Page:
The Land of Decoration is Grace McCleen’s first novel. She tells the story of an immensely creative 10-year-old girl, Judith McPherson.
Since I believe in God with a Christian faith, I wasn’t sure how I would like the portrayal of Judith, who is described in the publisher’s description as “a young believer who sees the world with the clear Eyes of Faith.” Her belief is compared with her imagination, but the “power of faith” is also trumpeted in the press materials. I absolutely believe first-hand in the power of belief, but it is my Savior who performs miracles within me, not my own will or imagination. So, I knew that would be a sticking point in my possible enjoyment of the novel.
The book is told from Judith’s perspective, giving rise to comparisons to the extraordinary novel Room (linked to my review). The stories are totally different, but the power of using a narrator who believes and interprets things differently, and perhaps only knows part of the story has the same effect, and it’s powerful.
Judith and her father’s religion is portrayed as a conservative legalistic belief (and though it’s not named, I do believe that it’s more of a religious sect than true Christianity). That said, people who are not of the Christian faith probably lump them all together. Their faith is shown to be real, in my opinion, and is not mocked in the telling of the story, which was important to me.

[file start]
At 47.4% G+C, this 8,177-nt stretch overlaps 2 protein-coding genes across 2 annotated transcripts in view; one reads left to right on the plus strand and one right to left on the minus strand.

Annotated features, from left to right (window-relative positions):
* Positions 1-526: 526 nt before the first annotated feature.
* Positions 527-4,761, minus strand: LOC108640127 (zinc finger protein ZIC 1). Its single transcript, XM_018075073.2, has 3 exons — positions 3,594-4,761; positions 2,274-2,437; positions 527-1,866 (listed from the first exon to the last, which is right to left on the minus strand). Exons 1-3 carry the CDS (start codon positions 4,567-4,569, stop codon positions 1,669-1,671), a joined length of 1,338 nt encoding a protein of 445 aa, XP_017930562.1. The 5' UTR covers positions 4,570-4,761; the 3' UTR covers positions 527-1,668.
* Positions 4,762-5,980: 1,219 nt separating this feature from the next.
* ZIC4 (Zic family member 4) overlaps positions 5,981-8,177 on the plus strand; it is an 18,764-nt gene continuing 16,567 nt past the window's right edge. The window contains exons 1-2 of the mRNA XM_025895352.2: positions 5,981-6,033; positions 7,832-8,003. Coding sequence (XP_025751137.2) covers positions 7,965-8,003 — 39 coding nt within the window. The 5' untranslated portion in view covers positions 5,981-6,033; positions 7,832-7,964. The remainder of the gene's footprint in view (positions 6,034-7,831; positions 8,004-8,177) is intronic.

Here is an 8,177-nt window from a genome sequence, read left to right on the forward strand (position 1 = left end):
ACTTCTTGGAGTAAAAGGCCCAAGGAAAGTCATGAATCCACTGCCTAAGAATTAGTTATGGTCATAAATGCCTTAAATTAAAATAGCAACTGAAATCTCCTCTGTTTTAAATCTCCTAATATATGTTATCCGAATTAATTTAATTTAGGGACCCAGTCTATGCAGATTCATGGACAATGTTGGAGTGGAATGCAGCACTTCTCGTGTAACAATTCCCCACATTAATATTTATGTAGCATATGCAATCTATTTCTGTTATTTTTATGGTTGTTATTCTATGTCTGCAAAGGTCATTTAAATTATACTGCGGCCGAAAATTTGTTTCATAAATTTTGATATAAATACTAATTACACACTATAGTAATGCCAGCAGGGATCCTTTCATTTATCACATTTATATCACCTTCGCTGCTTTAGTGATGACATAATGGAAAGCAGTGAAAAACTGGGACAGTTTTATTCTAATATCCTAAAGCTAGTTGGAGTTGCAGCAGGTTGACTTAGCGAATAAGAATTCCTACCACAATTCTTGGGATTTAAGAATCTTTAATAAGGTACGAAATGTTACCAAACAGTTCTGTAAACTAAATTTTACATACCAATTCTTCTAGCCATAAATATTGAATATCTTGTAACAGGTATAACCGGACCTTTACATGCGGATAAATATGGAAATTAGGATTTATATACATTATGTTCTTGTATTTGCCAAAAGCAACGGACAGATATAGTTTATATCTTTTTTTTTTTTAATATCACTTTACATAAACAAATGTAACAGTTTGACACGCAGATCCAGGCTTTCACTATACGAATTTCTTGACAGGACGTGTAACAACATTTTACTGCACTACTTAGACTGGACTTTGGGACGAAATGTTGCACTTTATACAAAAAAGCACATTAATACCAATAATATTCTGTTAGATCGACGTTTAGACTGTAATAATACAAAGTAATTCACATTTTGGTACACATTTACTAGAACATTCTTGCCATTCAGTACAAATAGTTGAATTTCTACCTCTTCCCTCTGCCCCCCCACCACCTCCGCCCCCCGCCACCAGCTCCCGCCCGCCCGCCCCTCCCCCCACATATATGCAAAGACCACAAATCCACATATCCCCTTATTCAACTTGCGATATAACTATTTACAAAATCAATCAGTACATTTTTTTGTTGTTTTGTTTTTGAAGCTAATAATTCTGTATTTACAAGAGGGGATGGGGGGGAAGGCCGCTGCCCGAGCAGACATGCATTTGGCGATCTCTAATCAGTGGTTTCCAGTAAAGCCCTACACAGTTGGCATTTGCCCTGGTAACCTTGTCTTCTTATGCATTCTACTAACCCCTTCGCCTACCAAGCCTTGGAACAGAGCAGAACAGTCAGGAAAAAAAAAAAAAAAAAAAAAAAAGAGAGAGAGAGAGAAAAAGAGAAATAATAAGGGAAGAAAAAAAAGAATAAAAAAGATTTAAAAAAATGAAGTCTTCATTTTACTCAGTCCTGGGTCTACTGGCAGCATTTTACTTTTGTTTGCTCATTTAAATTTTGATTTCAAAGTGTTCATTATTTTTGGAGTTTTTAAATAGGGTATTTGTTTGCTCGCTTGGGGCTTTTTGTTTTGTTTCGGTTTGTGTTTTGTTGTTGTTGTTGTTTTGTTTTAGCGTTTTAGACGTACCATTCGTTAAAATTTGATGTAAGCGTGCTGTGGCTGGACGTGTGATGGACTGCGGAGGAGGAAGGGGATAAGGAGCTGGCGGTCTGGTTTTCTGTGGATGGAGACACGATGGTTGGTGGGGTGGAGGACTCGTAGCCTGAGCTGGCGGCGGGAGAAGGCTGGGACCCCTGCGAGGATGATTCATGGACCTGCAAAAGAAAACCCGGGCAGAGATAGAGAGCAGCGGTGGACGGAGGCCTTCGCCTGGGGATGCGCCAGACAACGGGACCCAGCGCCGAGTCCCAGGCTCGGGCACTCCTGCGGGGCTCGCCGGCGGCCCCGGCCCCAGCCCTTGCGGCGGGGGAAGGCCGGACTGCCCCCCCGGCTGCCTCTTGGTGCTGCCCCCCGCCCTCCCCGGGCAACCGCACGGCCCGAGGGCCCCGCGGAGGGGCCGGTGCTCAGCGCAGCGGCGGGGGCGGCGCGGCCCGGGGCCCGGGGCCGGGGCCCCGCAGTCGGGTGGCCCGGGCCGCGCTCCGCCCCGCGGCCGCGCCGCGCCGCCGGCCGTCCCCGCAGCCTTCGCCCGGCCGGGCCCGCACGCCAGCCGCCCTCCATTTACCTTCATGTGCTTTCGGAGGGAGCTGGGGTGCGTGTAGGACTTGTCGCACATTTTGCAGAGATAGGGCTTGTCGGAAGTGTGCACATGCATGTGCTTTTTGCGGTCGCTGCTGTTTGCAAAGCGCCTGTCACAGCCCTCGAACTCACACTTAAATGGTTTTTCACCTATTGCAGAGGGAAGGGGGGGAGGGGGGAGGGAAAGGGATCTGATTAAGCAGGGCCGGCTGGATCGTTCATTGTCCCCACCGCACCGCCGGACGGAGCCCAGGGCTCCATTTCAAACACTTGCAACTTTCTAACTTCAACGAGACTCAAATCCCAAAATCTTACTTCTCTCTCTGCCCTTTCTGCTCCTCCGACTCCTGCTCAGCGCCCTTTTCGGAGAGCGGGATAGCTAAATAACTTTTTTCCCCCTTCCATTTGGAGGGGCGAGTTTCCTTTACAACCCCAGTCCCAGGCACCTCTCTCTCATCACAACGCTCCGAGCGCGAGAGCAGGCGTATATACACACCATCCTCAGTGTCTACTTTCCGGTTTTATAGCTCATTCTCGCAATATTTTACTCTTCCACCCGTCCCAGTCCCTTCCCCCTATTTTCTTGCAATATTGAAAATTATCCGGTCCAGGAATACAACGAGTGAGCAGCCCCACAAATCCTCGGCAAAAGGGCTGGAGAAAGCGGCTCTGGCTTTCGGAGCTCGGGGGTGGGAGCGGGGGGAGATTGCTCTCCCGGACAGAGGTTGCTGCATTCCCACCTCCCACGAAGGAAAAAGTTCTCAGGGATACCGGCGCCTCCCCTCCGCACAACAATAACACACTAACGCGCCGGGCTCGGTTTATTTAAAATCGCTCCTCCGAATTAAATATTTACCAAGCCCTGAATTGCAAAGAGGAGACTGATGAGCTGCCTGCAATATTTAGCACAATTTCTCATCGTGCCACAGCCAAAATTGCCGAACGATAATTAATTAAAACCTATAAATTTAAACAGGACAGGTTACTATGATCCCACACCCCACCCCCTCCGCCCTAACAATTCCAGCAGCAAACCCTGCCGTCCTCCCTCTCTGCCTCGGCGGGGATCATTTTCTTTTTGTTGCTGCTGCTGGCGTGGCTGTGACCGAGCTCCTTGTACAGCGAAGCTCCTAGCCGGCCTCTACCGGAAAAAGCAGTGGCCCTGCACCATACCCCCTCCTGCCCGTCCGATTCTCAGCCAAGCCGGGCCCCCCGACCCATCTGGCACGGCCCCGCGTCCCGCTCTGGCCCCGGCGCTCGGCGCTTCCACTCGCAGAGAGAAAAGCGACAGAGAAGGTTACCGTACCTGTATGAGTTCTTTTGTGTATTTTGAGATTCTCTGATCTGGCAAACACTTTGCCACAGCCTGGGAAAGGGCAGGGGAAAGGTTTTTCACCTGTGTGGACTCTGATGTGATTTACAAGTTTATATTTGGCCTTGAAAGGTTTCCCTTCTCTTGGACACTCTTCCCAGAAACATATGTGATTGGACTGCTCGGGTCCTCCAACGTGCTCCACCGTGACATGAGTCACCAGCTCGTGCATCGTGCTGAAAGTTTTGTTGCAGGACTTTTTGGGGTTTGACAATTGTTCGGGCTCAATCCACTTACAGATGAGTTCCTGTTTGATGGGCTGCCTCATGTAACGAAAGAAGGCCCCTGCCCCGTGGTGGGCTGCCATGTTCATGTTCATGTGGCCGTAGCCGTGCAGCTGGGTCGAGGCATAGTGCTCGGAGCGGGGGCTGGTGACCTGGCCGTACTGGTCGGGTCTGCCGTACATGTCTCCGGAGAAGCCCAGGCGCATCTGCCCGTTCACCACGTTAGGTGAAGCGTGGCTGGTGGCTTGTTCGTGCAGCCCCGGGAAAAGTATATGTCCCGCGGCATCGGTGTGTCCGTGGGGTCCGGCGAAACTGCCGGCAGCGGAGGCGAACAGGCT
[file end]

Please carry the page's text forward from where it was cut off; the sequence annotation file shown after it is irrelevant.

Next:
That said, there is a character of God who speaks to Judith, and it’s here that the Believer would have to interpret this storyline. Is Judith crazy? Or has God really chosen her to act out on His behalf? I’m not sure that the intent is completely clear, but if I hold true to what my faith teaches me, I know what side I come down on. There are also things that this “God” says that are truly blasphemous.
This is where the child’s POV does it’s work. We only know what Judith truly believes. She tells us that her father doesn’t love her (But as readers we know that he is distant because of the death of her mother). I also found myself questioning the others in her life, I suppose as Judith herself did. For example, there is a teacher who continually reaches out to her, and yet Judith does not respond to her at all, which led me to believe that her motives might not be all good, when in reality, I think that it was Judith’s skepticism and mistrust of people outside her own faith that was coming through — brilliant.
It’s definitely an original story with incredible storytelling. It’s also a pretty sad and intense book. That is part of the beauty in creating a novel — giving me something to think and feel — but in this instance, mostly due to the warped concept of God put out there, I’m left sitting on the fence.